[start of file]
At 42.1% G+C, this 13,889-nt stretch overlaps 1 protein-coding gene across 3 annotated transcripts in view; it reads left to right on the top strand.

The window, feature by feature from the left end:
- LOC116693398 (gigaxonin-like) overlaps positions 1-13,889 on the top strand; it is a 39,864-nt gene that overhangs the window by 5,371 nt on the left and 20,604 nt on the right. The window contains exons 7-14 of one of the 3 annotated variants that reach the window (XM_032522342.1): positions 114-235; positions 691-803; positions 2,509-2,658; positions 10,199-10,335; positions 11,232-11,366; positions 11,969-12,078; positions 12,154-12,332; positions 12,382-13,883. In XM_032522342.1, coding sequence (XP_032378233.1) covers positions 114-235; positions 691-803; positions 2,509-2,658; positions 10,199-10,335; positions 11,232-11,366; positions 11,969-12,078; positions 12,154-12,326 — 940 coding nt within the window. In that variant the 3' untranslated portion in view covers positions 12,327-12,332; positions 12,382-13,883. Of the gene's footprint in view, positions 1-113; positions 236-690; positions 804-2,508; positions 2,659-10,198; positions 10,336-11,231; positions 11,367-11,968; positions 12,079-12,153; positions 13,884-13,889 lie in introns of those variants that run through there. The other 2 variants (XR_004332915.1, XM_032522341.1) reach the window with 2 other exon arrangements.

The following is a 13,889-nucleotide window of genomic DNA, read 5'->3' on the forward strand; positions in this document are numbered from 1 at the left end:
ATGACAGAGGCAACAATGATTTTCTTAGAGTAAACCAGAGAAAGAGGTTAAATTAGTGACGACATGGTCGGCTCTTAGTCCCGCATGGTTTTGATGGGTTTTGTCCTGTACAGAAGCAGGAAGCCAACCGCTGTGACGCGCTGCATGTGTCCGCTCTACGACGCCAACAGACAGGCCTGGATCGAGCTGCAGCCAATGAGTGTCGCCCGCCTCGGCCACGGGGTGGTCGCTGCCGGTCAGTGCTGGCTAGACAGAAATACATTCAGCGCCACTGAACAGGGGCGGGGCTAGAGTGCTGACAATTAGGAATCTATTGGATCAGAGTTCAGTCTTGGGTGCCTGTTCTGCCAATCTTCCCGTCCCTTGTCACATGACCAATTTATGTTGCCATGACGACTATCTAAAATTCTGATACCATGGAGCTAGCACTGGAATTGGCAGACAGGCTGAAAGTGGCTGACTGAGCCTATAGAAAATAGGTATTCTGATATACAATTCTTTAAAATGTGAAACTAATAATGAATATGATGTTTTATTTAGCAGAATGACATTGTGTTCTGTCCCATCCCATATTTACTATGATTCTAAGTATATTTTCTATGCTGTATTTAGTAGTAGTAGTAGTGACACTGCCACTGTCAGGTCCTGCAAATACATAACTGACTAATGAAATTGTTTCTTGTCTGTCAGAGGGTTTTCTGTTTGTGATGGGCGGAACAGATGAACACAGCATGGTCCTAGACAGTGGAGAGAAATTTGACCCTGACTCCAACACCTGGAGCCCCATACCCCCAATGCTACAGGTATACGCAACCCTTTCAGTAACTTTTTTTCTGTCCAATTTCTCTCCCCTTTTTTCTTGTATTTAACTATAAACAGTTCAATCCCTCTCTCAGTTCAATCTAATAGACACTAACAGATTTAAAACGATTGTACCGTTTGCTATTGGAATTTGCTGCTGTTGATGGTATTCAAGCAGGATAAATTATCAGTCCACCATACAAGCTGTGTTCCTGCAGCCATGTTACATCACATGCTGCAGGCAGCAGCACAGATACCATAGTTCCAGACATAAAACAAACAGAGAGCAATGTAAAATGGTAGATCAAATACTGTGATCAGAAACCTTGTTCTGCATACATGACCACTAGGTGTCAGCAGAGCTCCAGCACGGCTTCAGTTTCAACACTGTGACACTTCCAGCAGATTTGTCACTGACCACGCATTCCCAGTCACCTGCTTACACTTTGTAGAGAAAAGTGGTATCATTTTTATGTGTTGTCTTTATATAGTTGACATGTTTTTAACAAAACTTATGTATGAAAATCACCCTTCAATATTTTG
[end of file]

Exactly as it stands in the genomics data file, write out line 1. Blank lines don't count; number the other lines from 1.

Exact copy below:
At 42.1% G+C, this 13,889-nt stretch overlaps 1 protein-coding gene across 3 annotated transcripts in view; it reads left to right on the top strand.